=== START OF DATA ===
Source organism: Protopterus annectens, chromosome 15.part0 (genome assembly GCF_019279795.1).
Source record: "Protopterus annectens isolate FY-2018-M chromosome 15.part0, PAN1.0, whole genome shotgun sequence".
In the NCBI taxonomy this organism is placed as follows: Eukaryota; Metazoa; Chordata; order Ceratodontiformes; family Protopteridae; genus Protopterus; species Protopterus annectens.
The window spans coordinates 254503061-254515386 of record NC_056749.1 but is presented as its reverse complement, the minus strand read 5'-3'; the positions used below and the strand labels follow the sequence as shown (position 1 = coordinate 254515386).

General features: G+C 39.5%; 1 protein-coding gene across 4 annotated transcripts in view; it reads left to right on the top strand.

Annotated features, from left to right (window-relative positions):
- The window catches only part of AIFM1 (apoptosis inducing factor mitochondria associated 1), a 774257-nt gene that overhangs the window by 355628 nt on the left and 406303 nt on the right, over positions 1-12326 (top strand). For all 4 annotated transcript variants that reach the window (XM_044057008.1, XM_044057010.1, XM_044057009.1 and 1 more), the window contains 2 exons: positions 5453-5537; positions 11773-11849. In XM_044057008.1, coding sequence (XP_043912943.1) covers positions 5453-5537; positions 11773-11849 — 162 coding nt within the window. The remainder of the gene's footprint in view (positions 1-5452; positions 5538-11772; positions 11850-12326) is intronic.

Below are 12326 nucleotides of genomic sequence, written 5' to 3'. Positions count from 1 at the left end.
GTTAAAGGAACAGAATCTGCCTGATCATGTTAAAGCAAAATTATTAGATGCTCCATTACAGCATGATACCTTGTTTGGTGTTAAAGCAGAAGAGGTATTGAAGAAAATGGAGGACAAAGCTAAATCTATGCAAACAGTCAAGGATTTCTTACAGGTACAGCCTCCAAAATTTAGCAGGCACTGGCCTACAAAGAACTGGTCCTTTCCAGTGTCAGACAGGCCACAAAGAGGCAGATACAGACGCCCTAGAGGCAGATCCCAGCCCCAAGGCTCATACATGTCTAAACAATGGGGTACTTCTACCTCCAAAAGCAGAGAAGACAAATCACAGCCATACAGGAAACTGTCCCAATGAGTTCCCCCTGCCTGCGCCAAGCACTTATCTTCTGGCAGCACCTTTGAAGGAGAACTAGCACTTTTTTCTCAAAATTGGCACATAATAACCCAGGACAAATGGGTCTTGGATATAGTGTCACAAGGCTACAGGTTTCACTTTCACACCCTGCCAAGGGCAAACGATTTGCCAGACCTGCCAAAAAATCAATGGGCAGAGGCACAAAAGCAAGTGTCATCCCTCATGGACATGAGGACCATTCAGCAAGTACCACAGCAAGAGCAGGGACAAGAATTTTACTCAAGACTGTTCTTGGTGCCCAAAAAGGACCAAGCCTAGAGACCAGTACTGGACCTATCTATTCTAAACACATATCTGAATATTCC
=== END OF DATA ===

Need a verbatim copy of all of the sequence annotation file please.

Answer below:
Source organism: Protopterus annectens, chromosome 15.part0 (genome assembly GCF_019279795.1).
Source record: "Protopterus annectens isolate FY-2018-M chromosome 15.part0, PAN1.0, whole genome shotgun sequence".
In the NCBI taxonomy this organism is placed as follows: Eukaryota; Metazoa; Chordata; order Ceratodontiformes; family Protopteridae; genus Protopterus; species Protopterus annectens.
The window spans coordinates 254503061-254515386 of record NC_056749.1 but is presented as its reverse complement, the minus strand read 5'-3'; the positions used below and the strand labels follow the sequence as shown (position 1 = coordinate 254515386).

General features: G+C 39.5%; 1 protein-coding gene across 4 annotated transcripts in view; it reads left to right on the top strand.

Annotated features, from left to right (window-relative positions):
- The window catches only part of AIFM1 (apoptosis inducing factor mitochondria associated 1), a 774257-nt gene that overhangs the window by 355628 nt on the left and 406303 nt on the right, over positions 1-12326 (top strand). For all 4 annotated transcript variants that reach the window (XM_044057008.1, XM_044057010.1, XM_044057009.1 and 1 more), the window contains 2 exons: positions 5453-5537; positions 11773-11849. In XM_044057008.1, coding sequence (XP_043912943.1) covers positions 5453-5537; positions 11773-11849 — 162 coding nt within the window. The remainder of the gene's footprint in view (positions 1-5452; positions 5538-11772; positions 11850-12326) is intronic.

Below are 12326 nucleotides of genomic sequence, written 5' to 3'. Positions count from 1 at the left end.
GTTAAAGGAACAGAATCTGCCTGATCATGTTAAAGCAAAATTATTAGATGCTCCATTACAGCATGATACCTTGTTTGGTGTTAAAGCAGAAGAGGTATTGAAGAAAATGGAGGACAAAGCTAAATCTATGCAAACAGTCAAGGATTTCTTACAGGTACAGCCTCCAAAATTTAGCAGGCACTGGCCTACAAAGAACTGGTCCTTTCCAGTGTCAGACAGGCCACAAAGAGGCAGATACAGACGCCCTAGAGGCAGATCCCAGCCCCAAGGCTCATACATGTCTAAACAATGGGGTACTTCTACCTCCAAAAGCAGAGAAGACAAATCACAGCCATACAGGAAACTGTCCCAATGAGTTCCCCCTGCCTGCGCCAAGCACTTATCTTCTGGCAGCACCTTTGAAGGAGAACTAGCACTTTTTTCTCAAAATTGGCACATAATAACCCAGGACAAATGGGTCTTGGATATAGTGTCACAAGGCTACAGGTTTCACTTTCACACCCTGCCAAGGGCAAACGATTTGCCAGACCTGCCAAAAAATCAATGGGCAGAGGCACAAAAGCAAGTGTCATCCCTCATGGACATGAGGACCATTCAGCAAGTACCACAGCAAGAGCAGGGACAAGAATTTTACTCAAGACTGTTCTTGGTGCCCAAAAAGGACCAAGCCTAGAGACCAGTACTGGACCTATCTATTCTAAACACATATCTGAATATTCC